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26 September 2017


Last week we visited St Mary’s Ascot school to deliver a talk about The Big Leap, the challenging transition between secondary school and what comes next; university, a gap year or work. As we walked into the Rose Theatre, we were greeted by a group of bright and engaged young women who participated in the talk and stayed around afterwards to ask questions.

One of the most interesting things to come out of the session was a conversation we shared with two students who had set up a Feminist society at their school. They had some burning questions.  “How do you get students to engage with Feminism these days?”, “Some of our friends don’t care about Feminism, how can we get people to understand how important it is?”  I asked them if Feminism was ever a subject of conversation within the school’s gates. “Do you have lessons about Feminism?” “Are you encouraged to be Feminists?”  “No”, “No,” and ‘No” were their replies.

This is a problem in schools. Feminism is something we don’t bother talking about. In fact, my own education is a good example of this. I came across the “concept” of Feminism at university. It was a dark, murky subject that I knew next to nothing about. It seems shameful to admit it now, but that’s the truth.  Suddenly there it was: Feminism. It was something academic, something to be studied theoretically as part of your degree but still not something to be practiced or talked about in daily life.

Slowly, I began to engage in conversations about Feminism. Some of the early conversations were highly frustrating. I spoke with some women who were ‘strong’ Feminists, some women who believed Feminism was outdated and a majority of our male counterparts who dismissed the concept entirely. When I think about these conversations now, I feel infuriated.  To not ‘believe’ in Feminism? What does that even mean? Is Feminism a kind of cult or religion?  Don’t see the point? In what? Equality? Women?  Over the course of university, as I drifted in and out of different circles, I met people who challenged and opened my perception of Feminism. Feminism was something I could talk about regularly with boyfriends and girlfriends. It was no longer a mystery, a taboo topic shrouded in academia.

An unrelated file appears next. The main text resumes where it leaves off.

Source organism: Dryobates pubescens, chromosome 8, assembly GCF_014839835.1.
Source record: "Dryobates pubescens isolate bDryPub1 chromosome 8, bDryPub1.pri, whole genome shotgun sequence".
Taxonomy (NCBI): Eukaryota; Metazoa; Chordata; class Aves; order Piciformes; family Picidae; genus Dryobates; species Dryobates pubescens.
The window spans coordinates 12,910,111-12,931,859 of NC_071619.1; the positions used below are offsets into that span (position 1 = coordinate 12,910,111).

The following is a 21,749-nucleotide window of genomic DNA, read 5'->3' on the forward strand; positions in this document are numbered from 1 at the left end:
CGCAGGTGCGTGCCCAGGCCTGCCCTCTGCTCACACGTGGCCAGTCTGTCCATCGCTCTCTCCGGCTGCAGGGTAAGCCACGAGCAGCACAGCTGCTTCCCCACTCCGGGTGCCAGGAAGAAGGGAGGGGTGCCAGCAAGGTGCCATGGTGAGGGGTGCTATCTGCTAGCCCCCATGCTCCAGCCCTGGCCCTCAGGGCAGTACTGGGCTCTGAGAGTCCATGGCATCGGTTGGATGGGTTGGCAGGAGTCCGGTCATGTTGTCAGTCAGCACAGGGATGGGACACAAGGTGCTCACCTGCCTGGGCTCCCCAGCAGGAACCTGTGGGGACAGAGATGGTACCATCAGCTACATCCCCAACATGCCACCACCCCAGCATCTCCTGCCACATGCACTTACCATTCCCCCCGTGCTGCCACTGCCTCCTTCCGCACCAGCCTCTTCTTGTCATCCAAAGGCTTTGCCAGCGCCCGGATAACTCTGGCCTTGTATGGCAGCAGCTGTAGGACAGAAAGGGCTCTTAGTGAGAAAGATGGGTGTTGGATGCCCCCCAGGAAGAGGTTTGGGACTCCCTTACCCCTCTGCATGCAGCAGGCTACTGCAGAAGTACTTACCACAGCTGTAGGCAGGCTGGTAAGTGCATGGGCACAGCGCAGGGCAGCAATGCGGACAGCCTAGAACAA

Both sexes are guilty of turning a blind eye to Feminism. One of the main problems: the subject is not taught addressed or references at all in schools. A lot of people still associate feminism with lesbians, doc martens, hairy armpits and bra burning era. If we were all taught- at an early age- that Feminism means equality pure and simple. If we were taught that Feminism leads to both men and women leading statistically happier, more prosperous lives. If we were taught that Feminism is working towards a world that is free of gender stereotypes (again for both men and women) then people might begin to think differently about it.

It makes no sense to live in a world where boys and girls are embarrassed to associate with Feminism. Men and women in the 1960s didn’t fight for gender equality just so that we could go back to living in silence and accepting ‘Love Island’ gender narratives. It makes no sense to ignore equality. If sexism, inequality and misogyny didn’t exist, maybe we could overlook the shocking shortsightedness of an education system that doesn’t think Feminism is a relevant thing to be talking about. But sadly, they do exist and we can’t overlook it.

As the conversation continued, the two St Mary’s students became more and more passionate. They talked about setting up a Feminist Festival, inviting speakers into the school and giving talks to some of the younger years. I was impressed by their energy and zeal. It’s important that we start talking to our students about equality, stereotypes and gender narratives from a young age. Talking about Feminism should be more commonplace. The subject of equality and how we work towards it should be on everybody’s lips. In fact, I would really like for the next generation not to get to university and find themselves talking about feminism for the first time. By the time students hit university they’re 18+ and a lot of their attitudes, insecurities and behaviors are already set. These discussions and debates need to be happening from an earlier age. Feminism, or equality if you’d rather, can’t be something that we’re embarrassed to talk about. We should be thinking about it on a daily basis, and instilling our kids with the confidence and understanding to speak up for equality.